Huawei Turns Its Back on Tizen

by Matt Klassen on August 28, 2014

Although the name Huawei means very little to the North American mobile consumer (thanks to American regulators), the Chinese telecommunications firm is poised to challenge the likes of Samsung and Apple for global mobile dominance. With that in mind, perhaps its no surprise that despite pressure from carriers to develop Tizen-powered smartphones Huawei is steadfastly denying that it has any interest in Samsung’s pet OS project, with Richard Yu, head of Huawei’s consumer business group, explaining that his company has determined “Tizen has no chance to be successful.”

But try as he might to convince the world that Tizen has no future, one can almost see the puppet strings controlling Yu, evidenced by his laboured endorsement of Google and its Android operating system. “We have worries about Android being the only option, but we have no choice,” Yu told the Wall Street Journal. “We have a good collaboration with Google.”

I would guess, however, that Google is but one of many puppet masters attempting to control the Chinese telecom firm, as Huawei continues to face pressure from the Chinese government to embrace a home grown OS (rather than American Android or South Korean Tizen), as well as internal pressure to avoid embracing a direct competitor’s technology.

With continued delays in product rollouts, one might think Huawei is not the only firm to question the longevity and viability of Samsung’s Tizen project. In fact, Samsung itself might be having difficulty finding the value in continuing on with this project, given the market’s general unwillingness to even give it a chance.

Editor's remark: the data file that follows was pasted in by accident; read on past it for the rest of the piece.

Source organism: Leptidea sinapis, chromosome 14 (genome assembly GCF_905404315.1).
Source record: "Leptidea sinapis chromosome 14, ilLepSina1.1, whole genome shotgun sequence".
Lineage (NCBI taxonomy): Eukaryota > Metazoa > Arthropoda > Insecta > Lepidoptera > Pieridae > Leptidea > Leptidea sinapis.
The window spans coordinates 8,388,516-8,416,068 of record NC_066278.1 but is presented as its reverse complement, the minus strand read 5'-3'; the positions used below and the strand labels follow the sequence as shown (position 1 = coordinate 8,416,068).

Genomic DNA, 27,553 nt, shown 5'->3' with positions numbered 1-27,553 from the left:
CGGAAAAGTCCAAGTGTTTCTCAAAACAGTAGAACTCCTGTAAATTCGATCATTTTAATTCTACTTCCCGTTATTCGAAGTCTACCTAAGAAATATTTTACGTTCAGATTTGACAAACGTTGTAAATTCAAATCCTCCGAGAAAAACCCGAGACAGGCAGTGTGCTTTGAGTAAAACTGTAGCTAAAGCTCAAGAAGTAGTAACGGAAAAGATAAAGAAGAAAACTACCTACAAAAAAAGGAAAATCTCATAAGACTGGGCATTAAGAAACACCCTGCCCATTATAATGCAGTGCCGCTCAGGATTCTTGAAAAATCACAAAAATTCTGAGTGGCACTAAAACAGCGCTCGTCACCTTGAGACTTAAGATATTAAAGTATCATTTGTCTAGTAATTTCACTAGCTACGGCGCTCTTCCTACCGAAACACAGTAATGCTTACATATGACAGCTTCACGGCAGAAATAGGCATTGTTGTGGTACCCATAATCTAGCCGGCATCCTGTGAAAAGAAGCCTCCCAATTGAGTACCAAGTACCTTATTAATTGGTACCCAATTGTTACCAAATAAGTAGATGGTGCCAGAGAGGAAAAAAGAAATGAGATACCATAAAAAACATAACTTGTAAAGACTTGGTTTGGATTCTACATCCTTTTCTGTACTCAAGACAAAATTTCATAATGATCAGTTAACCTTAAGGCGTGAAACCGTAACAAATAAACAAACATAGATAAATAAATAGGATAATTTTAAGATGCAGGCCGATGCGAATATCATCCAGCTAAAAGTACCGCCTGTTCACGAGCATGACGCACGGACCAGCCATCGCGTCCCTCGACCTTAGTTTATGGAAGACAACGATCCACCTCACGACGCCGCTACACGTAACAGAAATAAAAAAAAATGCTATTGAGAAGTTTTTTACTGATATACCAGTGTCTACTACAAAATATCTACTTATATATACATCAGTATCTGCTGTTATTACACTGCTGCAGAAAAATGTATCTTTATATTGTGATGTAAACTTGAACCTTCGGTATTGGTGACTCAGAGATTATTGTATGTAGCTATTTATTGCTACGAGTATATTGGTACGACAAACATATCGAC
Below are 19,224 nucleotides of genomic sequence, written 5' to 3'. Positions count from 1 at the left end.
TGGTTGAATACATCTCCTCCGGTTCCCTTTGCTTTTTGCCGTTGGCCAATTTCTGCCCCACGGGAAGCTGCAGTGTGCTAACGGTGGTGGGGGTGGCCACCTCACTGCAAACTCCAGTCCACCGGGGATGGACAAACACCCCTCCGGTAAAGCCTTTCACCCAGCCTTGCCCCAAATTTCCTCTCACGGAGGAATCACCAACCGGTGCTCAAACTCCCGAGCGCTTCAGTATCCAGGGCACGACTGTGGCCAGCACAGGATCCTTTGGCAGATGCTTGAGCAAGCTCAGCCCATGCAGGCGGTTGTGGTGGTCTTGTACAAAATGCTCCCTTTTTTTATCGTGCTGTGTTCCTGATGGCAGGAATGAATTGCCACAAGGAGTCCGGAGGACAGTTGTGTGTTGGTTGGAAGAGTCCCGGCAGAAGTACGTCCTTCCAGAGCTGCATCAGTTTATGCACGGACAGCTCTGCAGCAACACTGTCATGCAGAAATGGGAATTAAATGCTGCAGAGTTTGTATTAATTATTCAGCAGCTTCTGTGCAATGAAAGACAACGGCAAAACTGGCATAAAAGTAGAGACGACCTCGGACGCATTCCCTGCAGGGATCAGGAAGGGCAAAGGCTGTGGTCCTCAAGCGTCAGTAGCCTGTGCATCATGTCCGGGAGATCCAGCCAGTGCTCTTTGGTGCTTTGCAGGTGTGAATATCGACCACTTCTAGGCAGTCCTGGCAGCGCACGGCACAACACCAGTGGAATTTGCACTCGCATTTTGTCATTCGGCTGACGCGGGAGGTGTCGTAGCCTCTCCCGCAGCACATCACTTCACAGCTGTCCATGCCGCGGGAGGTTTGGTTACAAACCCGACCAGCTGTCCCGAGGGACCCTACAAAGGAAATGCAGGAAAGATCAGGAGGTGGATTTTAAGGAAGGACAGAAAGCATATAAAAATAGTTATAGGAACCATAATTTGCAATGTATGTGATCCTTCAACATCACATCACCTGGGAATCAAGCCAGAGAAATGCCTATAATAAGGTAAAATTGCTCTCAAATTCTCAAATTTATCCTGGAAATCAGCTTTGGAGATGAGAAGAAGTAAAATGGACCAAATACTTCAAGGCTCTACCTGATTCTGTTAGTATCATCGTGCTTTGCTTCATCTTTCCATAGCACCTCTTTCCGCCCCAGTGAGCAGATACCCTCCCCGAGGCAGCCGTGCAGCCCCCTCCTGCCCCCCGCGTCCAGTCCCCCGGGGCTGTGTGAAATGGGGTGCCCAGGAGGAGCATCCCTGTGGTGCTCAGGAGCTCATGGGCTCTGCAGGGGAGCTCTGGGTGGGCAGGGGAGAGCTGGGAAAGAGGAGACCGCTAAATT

Beyond that, I have to think that Huawei’s unconditional yet decidedly uncomfortable support of Android is coming in no small part from quiet encouragement from Google, as I would bet everything I have that the search engine giant is looking for another dedicated global partner to help continue to spread Android’s dominance, likely promising Huawei that coveted top spot among mobile manufacturers that is currently held by Samsung in exchange for Huawei’s unquestioning loyalty.

But Samsung may be able to take some solace in the fact that Tizen is not the only platform targeted in Huawei’s state of the union address, as the Chinese firm noted that Microsoft’s Window’s Phone wasn’t doing so hot either. Although Yu stopped short of saying that Microsoft’s platform had no future, he did mention that his company has lost money on the OS and is suspending production of Windows Phone devices. “Even for Windows Phone, it’s difficult to be successful,” Yu told the Journal.

Conspiracy theories about Google quietly controlling the mobile market aside for a moment, it does seem Huawei has recognized the reality of today’s mobile landscape: hitch your wagon to the free, open source Android and ride it to global dominance; once that’s done, you’ll have some freedom to develop your own platform, one the next up-and-comer can avoid while you fade into the background.

In the end I wouldn’t be surprised at all if Huawei becomes the next mobile superpower, as its been clear for quiet some time now that the sun is setting on Samsung’s reign and that Apple is content to rest on its laurels and rake in the money. The problem for Huawei, however, is that like Samsung before it, it is firmly under the control of Google, who is likely trying its best to unseat the traitorous South Korean firm in favour of its new Android favourite. Huawei is best to remember though, that Google’s loyalty and friendship will only last so long.

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Written by: Matt Klassen. www.digitcom.ca. Follow TheTelecomBlog.com by: RSS, Twitter, Facebook, or YouTube.

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